The closest I've been to guns has been watching them being misused on TV or at the movies. Hunting has not been a big part of my life, except for my father went deer hunting occasionally when I was a child. I remember going pheasant hunting once and thought walking through field rubble rather boring. My husband has shot a skunk or raccoon that tried to make a home in one of our farm buildings. I knew those critters were not healthy neighbors to livestock, so I wasn't bothered by the use of gunfire. Other than those small experiences, my life has been gun-free.
I've never feared guns, but I've never understood them either. I agree with our 2nd Amendment, stating the right to bear arms. I respect the fact we have a choice in this life to protect ourselves from harm. And from there, the line blurs and our reasoning and passion cloud the issue. I'm a firm believer that guns do not kill people. People kill people. I feel the same way about cars and drunk driving. Cars do not kill people. People driving cars kill other people. Will we ever stop drunk driving? Probably not. Will we ever stop people from shooting others? Probably not. But I do feel educating ourselves and others may help to some degree.
This brought me to taking a firearm defense class. As a writer, this education is invaluable. More importantly, my family and I learned an important lesson in protecting ourselves and over-coming the stigma of using a hand gun. Our trainers were professional, friendly and strict with safety rules. The thirty folks in our class each had a hand gun, their own or borrowed from the class instructors. We wore these weapons holstered and emptied of ammo all day.
The trainers were a mixture of regular folks with hundreds of hours of experience, a retired FBI officer, retired Chicago policeman, an attorney, a retired school teacher, farmer, business owner, etc. The diversity of their life experiences brought a well-rounded atmosphere to the training. Our classroom time was intense; we needed to know the consequences of using a hand gun. Our actions could save a loved one, it could ruin our own lives from the 'fall-out' of the incident. This was not a sugar-coated class. We learned using a gun or weapon of any kind should always be a last resort. Period.
We learned how to aim correctly. We learned how to unjam a gun. We learned how quickly an attacker can approach a person. We learned firing our gun at an attacker could be the worst thing we do in our life. It could also be the only way to protect ourselves and our loved ones. We learned to move defensively. We learned the difference between cover and conceal. We learned to never pursue an attacker who has turned away. We learned to always cooperate with the police after an attack. We learned we could become physically sick after an attack. We learned we might become euphoric at having survived an attack.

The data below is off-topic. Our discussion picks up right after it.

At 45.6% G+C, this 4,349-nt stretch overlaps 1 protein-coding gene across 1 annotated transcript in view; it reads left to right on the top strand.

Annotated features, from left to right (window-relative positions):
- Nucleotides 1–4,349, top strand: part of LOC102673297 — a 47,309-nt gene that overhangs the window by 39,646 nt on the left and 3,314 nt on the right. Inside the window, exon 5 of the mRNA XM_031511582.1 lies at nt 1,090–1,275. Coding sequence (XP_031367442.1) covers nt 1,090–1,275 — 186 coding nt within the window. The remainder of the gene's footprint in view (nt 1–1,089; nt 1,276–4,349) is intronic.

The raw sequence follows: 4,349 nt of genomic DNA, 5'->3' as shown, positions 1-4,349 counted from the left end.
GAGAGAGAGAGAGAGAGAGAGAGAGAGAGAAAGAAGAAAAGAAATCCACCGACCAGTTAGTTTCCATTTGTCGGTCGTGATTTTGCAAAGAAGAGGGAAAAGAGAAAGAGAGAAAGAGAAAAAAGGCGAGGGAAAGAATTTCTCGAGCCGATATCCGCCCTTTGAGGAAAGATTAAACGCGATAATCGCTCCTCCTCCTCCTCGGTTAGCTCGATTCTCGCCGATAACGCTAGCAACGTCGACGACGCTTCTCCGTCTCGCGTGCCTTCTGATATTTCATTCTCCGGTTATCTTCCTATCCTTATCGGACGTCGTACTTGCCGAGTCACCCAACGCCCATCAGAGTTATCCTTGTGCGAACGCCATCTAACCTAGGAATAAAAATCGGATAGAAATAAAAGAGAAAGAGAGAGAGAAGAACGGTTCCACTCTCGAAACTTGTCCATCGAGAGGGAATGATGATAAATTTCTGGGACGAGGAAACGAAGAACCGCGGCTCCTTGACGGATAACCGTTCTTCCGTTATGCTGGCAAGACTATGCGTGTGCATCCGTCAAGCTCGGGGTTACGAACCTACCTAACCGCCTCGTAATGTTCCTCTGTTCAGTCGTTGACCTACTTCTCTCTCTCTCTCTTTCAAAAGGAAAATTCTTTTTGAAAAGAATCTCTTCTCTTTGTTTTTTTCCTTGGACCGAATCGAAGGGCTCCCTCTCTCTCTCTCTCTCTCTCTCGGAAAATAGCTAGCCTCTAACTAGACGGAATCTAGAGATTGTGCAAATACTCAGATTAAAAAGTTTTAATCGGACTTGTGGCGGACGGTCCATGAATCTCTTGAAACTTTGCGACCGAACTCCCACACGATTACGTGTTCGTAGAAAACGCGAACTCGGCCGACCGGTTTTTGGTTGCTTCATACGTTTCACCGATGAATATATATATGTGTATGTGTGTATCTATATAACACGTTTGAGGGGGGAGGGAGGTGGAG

I learned I'm a good shot. I have good hand and eye coordination. My granddaugthers (12) were excellent shots as well. My husband came in fourth in our shooting. I kept telling him to put on his glasses and he finally did. Wow! That helped. He would have beat us all if he'd worn them earlier. Even as we joked about our marksmanship, the seriousness and respect for our surroundings remained.
I am now qualified to carry a concealed gun. I spent 16 hours in intensive training, passed the shooting test with a score of 29 out of 30. In order to pass, one has to hit the marked area 21 times. Our trainer, the Chicago policeman, stated I did better than many of his co-workers. The written test is quirky with legalize wording and I was very thankful the attorney in our classroom prepared us well. He and the FBI agent did much of our classroom training. Their stories and clarification of Illinois rules were not only interesting and provocative, they created classroom discussions. Even my granddaugthers were interested in all the topics discussed in our class time.
Will I follow through and start carrying a concealed gun? I doubt I would ever do that. I wanted to learn about hand guns. I became efficient with a semi-automatic weapon, something I never thought I would be capable of doing. I learned valuable life lessons on how to protect myself and my family, with and without a weapon. For now, that is enough.
Til next time ~